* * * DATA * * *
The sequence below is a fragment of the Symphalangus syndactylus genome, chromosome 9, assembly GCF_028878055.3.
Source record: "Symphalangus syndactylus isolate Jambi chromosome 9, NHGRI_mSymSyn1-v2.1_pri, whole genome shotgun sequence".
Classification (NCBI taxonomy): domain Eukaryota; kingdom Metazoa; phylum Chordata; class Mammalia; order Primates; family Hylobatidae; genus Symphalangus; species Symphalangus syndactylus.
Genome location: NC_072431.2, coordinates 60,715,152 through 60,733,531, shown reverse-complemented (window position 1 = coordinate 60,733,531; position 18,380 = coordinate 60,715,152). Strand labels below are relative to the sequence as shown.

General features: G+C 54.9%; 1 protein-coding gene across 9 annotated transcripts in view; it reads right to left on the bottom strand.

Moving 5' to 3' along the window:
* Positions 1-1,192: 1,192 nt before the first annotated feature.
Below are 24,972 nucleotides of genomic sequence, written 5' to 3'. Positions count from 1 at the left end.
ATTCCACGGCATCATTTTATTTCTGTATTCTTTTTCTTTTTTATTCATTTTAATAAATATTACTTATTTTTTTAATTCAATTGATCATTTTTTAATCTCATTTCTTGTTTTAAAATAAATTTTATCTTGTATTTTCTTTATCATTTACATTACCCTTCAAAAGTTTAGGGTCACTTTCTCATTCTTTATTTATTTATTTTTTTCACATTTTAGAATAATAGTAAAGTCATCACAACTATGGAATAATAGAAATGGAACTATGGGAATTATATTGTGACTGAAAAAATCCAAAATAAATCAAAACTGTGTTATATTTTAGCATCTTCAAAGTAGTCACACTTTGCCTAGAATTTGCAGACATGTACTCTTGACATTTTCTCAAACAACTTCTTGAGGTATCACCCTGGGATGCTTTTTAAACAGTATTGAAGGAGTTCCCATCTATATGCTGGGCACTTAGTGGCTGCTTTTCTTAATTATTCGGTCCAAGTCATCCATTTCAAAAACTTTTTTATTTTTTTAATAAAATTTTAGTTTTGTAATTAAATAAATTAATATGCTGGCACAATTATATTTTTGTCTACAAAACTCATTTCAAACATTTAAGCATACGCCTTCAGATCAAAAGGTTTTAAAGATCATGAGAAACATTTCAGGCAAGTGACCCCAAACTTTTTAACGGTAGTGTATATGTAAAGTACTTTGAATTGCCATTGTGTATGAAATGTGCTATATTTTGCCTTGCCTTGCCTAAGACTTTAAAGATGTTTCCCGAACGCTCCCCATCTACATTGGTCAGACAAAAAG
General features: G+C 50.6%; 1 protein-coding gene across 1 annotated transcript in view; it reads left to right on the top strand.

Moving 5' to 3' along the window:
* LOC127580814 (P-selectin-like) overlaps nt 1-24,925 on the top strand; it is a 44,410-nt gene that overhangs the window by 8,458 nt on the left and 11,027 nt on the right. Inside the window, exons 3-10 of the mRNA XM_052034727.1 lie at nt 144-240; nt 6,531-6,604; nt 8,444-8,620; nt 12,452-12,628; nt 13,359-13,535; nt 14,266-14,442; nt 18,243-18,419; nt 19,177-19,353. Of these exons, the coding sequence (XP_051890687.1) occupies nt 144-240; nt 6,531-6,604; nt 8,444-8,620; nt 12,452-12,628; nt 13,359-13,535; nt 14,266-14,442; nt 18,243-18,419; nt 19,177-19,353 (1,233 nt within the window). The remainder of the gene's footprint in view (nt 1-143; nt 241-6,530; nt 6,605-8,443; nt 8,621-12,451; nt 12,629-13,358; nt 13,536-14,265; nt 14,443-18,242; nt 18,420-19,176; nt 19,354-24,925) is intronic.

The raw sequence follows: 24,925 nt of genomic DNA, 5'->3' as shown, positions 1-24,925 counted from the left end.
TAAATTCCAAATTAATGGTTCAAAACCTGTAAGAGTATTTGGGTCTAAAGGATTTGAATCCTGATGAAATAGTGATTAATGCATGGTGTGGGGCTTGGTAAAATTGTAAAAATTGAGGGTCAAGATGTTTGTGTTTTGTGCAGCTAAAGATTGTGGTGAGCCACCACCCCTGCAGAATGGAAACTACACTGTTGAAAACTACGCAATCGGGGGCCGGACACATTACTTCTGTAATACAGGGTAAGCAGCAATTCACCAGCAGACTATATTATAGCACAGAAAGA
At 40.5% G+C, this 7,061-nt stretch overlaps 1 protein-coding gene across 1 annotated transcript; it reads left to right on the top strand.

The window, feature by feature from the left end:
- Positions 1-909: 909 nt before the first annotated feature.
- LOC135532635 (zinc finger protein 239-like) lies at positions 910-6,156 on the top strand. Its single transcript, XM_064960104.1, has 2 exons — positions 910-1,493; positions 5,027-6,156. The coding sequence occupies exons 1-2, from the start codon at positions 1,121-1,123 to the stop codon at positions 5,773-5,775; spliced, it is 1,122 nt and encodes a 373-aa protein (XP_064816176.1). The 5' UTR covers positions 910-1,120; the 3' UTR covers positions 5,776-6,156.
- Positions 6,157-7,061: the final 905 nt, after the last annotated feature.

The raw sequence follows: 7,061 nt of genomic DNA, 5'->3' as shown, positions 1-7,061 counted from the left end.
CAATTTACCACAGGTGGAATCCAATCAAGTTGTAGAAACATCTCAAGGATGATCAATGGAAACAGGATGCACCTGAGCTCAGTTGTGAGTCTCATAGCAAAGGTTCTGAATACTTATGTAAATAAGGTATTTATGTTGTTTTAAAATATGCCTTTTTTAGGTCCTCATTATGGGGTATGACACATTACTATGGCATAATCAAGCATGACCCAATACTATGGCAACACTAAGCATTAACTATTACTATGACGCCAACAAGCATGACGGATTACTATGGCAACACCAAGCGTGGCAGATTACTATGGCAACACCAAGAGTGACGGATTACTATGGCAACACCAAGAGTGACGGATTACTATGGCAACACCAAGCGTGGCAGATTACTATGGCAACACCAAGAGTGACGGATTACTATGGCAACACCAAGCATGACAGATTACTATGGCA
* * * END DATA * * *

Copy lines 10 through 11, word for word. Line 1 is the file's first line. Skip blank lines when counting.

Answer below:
General features: G+C 50.6%; 1 protein-coding gene across 1 annotated transcript in view; it reads left to right on the top strand.

Moving 5' to 3' along the window: